Now that we have a reduced cooldown, we can compute the average damage reduction gained.

With the original cooldown of 79.2 seconds, using Barkskin on cooldown will give you an uptime of 17.7%, for an average DR of 3.54%. With T21, the Barkskin cooldown becomes 71.48 seconds for an uptime of 19.6% and an average DR of 3.91%.

We can now say that the value of the T21 set bonus is a potential DR gain of \(1 - ((1 - 0.0354) / (1 - 0.0391)) = 0.4\%\) . This value will increase marginally with haste, but not in any significant way.

Additionally, if you run Survival of the Fittest, the cooldown on Barkskin can be reduced to 47.9s, for an average DR of 5.84%. Thus, the value of the set bonus with SotF is a DR gain of 0.6%.

There is also a very small DPS benefit to the set bonus if you use Barkskin on cooldown (Baseline is syncing Barkskin with RotS).


This bonus works similarly to the increased healing portion of our mastery, with the added bonus that it also works on Frenzied Regeneration and Skysec's Hold healing. It increases the healing done by our Mastery, but it does not double dip by directly increasing the heals generated by Mastery. That is to say, if you have 20% Mastery and you receive a heal of 100, the set bonus will increase the direct heal you receive to 110, and then Mastery will produce another heal for \(110 * 0.2 = 22\) , but the Mastery heal will not be further increased by the set bonus.

Unlike the 2pc, the 4pc always has value regardless of your talents or rotation. You will gain more value out of the set bonus the more frequently you use Barkskin, due to the increased uptime on the buff.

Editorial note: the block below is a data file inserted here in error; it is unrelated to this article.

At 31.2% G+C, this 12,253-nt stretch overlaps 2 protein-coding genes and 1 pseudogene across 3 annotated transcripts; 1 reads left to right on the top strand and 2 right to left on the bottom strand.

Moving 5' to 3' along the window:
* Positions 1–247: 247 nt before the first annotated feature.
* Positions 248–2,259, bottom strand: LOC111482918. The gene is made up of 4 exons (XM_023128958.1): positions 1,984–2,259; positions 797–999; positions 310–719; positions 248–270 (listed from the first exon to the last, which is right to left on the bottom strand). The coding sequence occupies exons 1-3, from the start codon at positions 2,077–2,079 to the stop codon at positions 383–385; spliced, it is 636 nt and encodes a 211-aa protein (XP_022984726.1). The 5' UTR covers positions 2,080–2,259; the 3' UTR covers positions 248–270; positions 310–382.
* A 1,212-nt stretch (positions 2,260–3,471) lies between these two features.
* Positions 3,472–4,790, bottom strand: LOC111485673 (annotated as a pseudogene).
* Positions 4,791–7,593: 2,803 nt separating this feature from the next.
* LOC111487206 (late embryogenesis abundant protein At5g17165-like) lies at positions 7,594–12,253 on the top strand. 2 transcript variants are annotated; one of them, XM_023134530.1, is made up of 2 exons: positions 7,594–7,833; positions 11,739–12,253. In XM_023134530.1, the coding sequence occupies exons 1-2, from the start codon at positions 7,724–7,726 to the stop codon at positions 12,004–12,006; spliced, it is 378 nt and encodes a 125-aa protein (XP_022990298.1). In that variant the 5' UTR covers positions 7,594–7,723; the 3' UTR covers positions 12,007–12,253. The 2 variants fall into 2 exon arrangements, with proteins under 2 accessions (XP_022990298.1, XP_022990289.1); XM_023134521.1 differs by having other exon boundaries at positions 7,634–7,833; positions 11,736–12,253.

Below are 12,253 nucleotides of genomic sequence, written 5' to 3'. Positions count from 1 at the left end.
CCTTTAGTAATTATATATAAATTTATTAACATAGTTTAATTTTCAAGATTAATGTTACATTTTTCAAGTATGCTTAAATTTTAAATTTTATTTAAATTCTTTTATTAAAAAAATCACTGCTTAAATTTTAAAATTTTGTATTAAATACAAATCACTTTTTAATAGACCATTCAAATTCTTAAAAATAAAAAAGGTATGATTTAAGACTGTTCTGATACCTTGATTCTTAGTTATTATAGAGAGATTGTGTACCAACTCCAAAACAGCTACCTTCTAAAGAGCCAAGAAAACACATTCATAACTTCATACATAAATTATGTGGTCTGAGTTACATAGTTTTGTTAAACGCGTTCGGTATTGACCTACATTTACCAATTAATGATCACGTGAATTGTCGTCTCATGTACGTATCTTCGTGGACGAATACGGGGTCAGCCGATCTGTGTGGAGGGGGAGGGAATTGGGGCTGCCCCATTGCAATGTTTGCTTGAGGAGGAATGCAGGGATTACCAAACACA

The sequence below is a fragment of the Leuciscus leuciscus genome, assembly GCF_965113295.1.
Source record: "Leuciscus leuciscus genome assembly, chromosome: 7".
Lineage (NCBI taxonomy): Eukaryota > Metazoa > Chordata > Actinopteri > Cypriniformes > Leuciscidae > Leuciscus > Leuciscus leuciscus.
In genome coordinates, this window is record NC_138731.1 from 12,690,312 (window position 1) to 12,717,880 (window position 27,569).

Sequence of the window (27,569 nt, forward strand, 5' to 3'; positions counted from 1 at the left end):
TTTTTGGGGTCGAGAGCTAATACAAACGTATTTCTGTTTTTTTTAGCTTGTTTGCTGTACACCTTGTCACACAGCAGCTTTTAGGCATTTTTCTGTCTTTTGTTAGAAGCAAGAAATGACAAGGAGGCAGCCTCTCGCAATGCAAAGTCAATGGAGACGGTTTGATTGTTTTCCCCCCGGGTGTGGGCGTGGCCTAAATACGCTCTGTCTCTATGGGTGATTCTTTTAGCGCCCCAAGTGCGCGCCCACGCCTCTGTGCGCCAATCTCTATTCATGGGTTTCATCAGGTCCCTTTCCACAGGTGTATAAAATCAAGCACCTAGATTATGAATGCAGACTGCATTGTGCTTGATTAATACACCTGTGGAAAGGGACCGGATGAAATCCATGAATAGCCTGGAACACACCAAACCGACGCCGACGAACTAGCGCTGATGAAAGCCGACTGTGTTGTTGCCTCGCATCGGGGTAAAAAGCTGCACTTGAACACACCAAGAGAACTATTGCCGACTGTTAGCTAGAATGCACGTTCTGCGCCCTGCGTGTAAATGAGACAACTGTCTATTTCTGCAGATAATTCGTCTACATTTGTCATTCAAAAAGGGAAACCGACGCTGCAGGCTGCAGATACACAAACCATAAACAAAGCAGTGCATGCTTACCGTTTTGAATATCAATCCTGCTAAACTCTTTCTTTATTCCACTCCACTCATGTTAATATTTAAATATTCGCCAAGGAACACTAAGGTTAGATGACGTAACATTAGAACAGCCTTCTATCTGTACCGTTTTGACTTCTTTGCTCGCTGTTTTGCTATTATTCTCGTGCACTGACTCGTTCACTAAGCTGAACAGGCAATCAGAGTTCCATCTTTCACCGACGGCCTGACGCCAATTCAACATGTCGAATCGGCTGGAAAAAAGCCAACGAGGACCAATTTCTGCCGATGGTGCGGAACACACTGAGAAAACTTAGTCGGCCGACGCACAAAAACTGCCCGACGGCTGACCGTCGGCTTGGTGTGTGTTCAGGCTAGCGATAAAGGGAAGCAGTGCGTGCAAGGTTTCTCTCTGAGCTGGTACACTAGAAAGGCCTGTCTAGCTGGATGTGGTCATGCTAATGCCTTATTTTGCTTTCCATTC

We can equate this increased healing to damage reduction if we express them both in the form of healing required. In order to demonstrate this, imagine the following scenario:

You have 100 HP, and you take a melee swing that deals 50 damage pre-mitigation. You also have the 4pc set bonus, increasing your healing taken by 10%. Your health deficit after you are hit (the amount of healing before the set bonus buff required to return you to full HP) is \(50 / (1 + 0.1) = 45.45\) .

Now how much DR would be needed to reach the same health deficit without the set bonus? Since you don’t have any increased healing (ignoring Mastery for the moment), the damage you take from the swing post-mitigation has to be equal to the healing deficit. Therefore, the increased healing taken from the 4pc is equivalent to \(1 - (45.45 / 50) = 9.10\%\) DR.

Continuing from the math we did for the 2pc set bonus, using Barkskin on cooldown with a duration of 71.48 seconds the uptime on the set bonus will be \(20 / 71.48 = 28.0\%\) for an average increased healing of 2.80%. This equates to an average DR of 2.72%.

If you use Barkskin every 90s, the uptime on the healing bonus will be 22.2%, qeuivalent to an average DR of 2.17%.

It’s worth noting that increased healing taken is not interchangeable with damage reduction. Increased healing taken cannot save you if you take damage equal to or greater than your HP in a single swing, whereas damage reduction can. In general, straight up damage reduction is always preferred.


Currently the only legendary that has a direct interaction with T21 is Oakheart's Puny Quods. Without the 2pc set bonus, OPQ will generate 56.8 Rage per minute when using Barkskin on cooldown. With the set bonus, that becomes 62.9 Rage per minute, for a gain of 6.1 Rage per minute, or 0.1 Rage per second. Not terribly significant.

Skysec's Hold has an indirect interaction in that its heal is increased by the 4pc set bonus.


The talents that gain value from the set bonuses are Brambles (increased Barkskin frequency -> increased Brambles DPS), and Survival of the Fittest (reduced Barkskin cooldown -> increased uptime on 4pc).